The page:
When a massive star runs out of fuel and collapses, it may leave behind a neutron star. (Unless the leftover mass is too great, in which case it will keep collapsing into a black hole.) Rotating neutron stars that are observed to have pulses of radiation at very regular intervals are called pulsars. They don’t actually pulse themselves, but since they are rotating and their radiation shoots out in powerful beams, we detect a pulse each time the beam point in our direction.
This regular pulsing and other properties make pulsars useful to astronomers. Finding them is a rare configuration, such as a “black widow binary,” makes them especially valuable for new discoveries.
The flashing of a nearby star drew the attention of a team of astronomers, who discovered that it is part of a rare and mysterious system. As they report in a paper published recently in the journal Nature, the stellar oddity appears to be a “black widow binary” — a type of system consisting of a rapidly spinning neutron star, or pulsar, that is circling and slowly consuming a smaller companion star, as its arachnid namesake does to its mate.
The team, led by co-author Kevin Burdge, a postdoctoral researcher at the Massachusetts Institute of Technology, found the black widow binary utilizing data from the Zwicky Transient Facility, a California-based observatory that takes wide-field images of the night sky.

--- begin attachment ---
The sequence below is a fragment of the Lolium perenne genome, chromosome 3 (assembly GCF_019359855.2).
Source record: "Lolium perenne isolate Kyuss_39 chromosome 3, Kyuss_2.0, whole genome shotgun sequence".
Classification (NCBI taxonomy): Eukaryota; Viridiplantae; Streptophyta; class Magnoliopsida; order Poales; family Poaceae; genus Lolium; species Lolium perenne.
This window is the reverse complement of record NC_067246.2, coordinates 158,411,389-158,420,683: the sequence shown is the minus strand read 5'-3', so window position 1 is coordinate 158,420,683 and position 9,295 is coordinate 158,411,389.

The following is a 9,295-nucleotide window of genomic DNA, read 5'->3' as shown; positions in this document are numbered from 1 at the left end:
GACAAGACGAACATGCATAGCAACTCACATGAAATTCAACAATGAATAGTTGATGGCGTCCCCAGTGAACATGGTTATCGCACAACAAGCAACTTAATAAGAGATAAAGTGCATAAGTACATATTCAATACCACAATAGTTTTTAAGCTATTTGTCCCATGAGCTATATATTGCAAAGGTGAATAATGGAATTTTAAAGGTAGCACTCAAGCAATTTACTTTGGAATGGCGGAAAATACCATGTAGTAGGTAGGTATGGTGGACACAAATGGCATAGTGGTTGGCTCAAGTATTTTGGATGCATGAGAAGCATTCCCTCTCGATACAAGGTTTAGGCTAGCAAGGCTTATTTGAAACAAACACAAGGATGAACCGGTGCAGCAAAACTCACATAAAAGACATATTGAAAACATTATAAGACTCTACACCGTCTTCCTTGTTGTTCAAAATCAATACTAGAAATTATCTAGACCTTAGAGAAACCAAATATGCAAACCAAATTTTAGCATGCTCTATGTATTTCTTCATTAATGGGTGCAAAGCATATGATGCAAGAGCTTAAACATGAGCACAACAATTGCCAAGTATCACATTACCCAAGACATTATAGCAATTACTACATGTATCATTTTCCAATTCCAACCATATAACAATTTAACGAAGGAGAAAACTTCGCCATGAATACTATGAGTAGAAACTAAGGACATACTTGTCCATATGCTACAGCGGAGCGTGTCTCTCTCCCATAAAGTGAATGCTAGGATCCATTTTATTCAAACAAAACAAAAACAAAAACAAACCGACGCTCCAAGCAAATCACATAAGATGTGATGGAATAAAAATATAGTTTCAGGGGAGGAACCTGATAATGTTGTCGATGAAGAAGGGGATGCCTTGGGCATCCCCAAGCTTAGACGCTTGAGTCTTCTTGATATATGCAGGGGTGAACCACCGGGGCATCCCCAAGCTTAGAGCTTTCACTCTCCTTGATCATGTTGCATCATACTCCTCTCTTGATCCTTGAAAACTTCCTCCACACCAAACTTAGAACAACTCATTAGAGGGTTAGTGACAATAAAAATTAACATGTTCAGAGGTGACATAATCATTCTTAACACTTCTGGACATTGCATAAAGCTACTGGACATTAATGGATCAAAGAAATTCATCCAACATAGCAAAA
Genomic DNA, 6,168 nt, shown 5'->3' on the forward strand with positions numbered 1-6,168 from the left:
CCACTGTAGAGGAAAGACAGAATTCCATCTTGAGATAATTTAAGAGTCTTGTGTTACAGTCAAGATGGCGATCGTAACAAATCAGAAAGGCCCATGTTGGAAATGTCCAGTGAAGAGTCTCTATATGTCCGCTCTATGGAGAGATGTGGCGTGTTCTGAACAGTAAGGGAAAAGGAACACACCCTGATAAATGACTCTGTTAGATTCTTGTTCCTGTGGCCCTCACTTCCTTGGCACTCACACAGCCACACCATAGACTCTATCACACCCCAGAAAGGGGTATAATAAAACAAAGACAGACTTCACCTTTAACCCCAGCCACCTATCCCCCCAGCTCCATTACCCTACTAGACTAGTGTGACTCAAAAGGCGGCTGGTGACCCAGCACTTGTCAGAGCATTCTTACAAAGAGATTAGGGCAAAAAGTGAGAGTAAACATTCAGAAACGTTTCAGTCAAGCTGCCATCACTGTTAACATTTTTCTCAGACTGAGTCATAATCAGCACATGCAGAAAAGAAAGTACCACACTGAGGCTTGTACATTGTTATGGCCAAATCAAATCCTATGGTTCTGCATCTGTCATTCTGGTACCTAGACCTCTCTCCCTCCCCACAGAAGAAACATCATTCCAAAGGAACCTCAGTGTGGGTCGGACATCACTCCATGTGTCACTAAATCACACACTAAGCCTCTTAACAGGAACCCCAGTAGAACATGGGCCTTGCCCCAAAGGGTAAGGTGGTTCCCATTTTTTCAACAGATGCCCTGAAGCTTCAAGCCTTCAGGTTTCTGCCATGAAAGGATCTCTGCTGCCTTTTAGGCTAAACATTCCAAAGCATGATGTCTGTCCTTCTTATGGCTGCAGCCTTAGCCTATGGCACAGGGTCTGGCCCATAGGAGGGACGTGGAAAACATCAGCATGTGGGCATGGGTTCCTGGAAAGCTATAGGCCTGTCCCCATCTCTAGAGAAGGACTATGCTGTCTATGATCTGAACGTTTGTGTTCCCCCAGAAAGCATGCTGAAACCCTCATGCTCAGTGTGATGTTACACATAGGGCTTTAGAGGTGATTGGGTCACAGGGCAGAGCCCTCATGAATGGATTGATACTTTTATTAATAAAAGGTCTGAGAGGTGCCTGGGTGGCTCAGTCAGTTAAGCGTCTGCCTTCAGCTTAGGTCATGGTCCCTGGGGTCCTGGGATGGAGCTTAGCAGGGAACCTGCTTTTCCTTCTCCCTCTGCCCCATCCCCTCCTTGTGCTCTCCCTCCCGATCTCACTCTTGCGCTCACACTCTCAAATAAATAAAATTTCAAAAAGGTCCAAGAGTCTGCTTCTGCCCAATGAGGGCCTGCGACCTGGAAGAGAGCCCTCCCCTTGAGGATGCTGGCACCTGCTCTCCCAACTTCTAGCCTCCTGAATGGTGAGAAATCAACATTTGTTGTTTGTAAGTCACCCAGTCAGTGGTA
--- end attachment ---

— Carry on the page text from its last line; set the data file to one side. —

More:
“This discovery highlights the potential of large time-domain surveys like ZTF to find rare astrophysical objects,” said co-author Eric Bellm, a research assistant professor of astronomy at the University of Washington, fellow at the UW’s DiRAC Institute and scientist with both the ZTF and the Chile-based Vera C. Rubin Observatory.
Astronomers know of about two dozen black widow binaries in the Milky Way. This newest candidate, named ZTF J1406+1222, lies 3,000 light-years from Earth and has the shortest orbital period yet identified, with the pulsar and companion star circling each other every 62 minutes. The system is unique in that it also appears to host a third far-flung star that orbits the two inner stars every 10,000 years.
This “triple” black widow raises questions about how such a system could have formed. Based on its observations, the team proposed an origin story: As with most black widow binaries, the triple system likely arose from a dense constellation of old stars known as a globular cluster. This particular cluster may have drifted into the Milky Way’s center, where the gravity of the central black hole puled the cluster apart while leaving the triple black widow intact.
“It’s a complicated birth scenario,” said Burdge. “This system has probably been floating around in the Milky Way for longer than the sun has been around.”
Pulsars, which are the collapsed cores of massive stars, have a dizzying rotational period, spinning around every few milliseconds, and emitting flashes of high-energy gamma and X-rays in the process.
Normally, pulsars spin down and die quickly as they burn off a huge amount of energy. But occasionally, the pulsar’s gravity can pull material off of a passing wayward star, providing new energy to spin the pulsar back up. The “recycled” pulsar then starts reradiating energy that further strips the star and eventually destroys it.